Articles

Medicine: The Pigeons of Paris

People in Paris were coming down with something like parrot fevert—but they had not caught it from parrots. Dr. Pierre Lepine, the Pasteur Institute's virus...

Art: Paris in Boston

"Art in America is derivative because it is still too young." Thus spoke France's Raoul Dufy in Boston last week. "France," he added, "has lived a long...

THE NATIONS: Stalemate in Paris

Philip Jessup, by vocation a professor of international law (Columbia) and by persuasion a liberal, tried hard all week to explain the meaning of objectivity to...

Art: Armenian In Paris

One of the liveliest figures in Parisian art circles these days is an Armenian painter named Krikor Bedikian, who rejects all the artistic isms of contemporary...

Music: Tohu-Bohu in Paris

The audience remained quiet for the first two minutes. Then came boos and catcalls . . . Neighbors began to hit each other over the head with fists, canes or...

Art: Anachronisms in Paris

Maurice de Vlaminck used to be one of the "wild beasts" (fauves) who in 1905 led the vanguard of modern French art. Nowadays, he enjoys bellowing about the...

Art: Work in Paris

Every year hundreds of wide-eyed young painters go flocking to Paris. Each has been a standout in his home town or in art school; each hopes to conquer the art...

Music: Revenge in Paris

When U.S. Dancer Ruth Page tried her lusty ballet Frankie and Johnny on the French last year, they gave her a bad time of it (TIME, May 22, 1950). The audience...

Music: High Jumper frorn Paris

Jean Babilée is a dancer U.S. balletomanes have been hearing about, in brief flashes from Paris, since the end of the war. The first flash was that he could leap...

The Press: Tribulations in Paris

For Americans in Europe, the Paris edition of the New York Herald Tribune, with its gossipy items about tourists and its store of U.S. news, has always been as...

Religion: Schizomaniac in Paris

Worshipers at the cathedral of Notre Dame last Easter were shocked by a young man in the robes of a Dominican monk, who stormed the pulpit and shouted "God is...

Art: Paris Pin-Up

The most heavily official and fashionable of all art shows—the spring Salon—opened last week in Paris' Right Bank Palais de New York. Ten thousand people, led...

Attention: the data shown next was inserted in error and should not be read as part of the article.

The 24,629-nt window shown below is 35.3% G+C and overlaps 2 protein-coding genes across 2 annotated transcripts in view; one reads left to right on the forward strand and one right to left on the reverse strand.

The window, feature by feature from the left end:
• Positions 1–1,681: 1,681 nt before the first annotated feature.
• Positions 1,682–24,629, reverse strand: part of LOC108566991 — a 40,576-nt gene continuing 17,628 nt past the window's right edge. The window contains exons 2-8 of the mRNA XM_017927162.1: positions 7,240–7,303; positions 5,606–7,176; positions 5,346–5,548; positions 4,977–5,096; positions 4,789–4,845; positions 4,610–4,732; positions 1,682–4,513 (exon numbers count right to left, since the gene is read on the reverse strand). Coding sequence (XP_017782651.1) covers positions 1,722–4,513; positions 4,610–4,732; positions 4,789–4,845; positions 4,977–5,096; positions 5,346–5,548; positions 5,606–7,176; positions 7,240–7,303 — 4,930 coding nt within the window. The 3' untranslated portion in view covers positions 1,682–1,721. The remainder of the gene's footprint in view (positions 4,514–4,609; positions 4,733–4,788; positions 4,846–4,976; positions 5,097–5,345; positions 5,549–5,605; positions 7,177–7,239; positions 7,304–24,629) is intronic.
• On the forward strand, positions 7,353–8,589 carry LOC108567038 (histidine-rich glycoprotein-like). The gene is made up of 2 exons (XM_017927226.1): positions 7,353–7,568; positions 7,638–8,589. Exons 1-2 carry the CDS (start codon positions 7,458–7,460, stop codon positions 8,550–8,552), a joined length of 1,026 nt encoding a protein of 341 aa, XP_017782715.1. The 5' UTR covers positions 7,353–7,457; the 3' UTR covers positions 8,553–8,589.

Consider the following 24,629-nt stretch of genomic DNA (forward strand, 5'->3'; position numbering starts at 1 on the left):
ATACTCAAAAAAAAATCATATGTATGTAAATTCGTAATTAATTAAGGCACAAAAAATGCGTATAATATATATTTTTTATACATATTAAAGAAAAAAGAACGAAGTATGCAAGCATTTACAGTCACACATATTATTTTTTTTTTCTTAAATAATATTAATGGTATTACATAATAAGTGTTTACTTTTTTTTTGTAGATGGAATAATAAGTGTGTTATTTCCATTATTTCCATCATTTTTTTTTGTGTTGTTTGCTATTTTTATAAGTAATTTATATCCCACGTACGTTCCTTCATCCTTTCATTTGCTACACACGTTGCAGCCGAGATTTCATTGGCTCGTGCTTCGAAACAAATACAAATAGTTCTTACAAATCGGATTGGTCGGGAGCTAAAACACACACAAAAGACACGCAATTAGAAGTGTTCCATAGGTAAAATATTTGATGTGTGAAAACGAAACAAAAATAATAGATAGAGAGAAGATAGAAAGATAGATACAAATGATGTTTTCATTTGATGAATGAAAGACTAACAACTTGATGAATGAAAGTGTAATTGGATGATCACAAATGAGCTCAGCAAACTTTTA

Books: One Man's Paris

SPRINGTIME IN PARIS (364 pp.)—Elliot Paul—Random House ($3.50). France may have changed in ten years but not the French. Not, at least, in the Rue de la...

The Theater: Paris Writhes Again

In its half-century at the blind end of a cobbled alley in Montmartre, le Théâtre du Grand Guignol has become a synonym for blood-drenched horror on the stage...

THE NATIONS: And So to Paris

After two weeks of vainly trying to settle the Berlin issue in Berlin, Germany's military governors passed the problem back to Moscow. For the eleventh time,...

International: From Yalta to Paris

As long as men have fought wars, victors have exacted payment of indemnities from the vanquished. But systematic dismantling of factories as reparations came as...

THE NATIONS: Rendezvous in Paris

This week, the Big Four Foreign Ministers walked into the red marble "grand salon" of the Palais Rose, on Paris' majestic Avenue Foch. Russia's Foreign...

ART: American in Paris

Back home in Evanston, Ill. she is remembered as plain Gertrude McBrady, a glum girl in blonde braids. But in Paris' plush Maeght Gallery last week, she was...

Music: Lena in Paris

Nightclubbing Parisians, who had seen her movies and heard her records, knew something of what to expect. In the midst of France's troubles last week,...

Music: Welcome in Paris

Paris was happy to be invaded. The arrival of Milan's famed La Scala opera company set critics to reminiscing fondly of the days when Arturo Toscanini was in...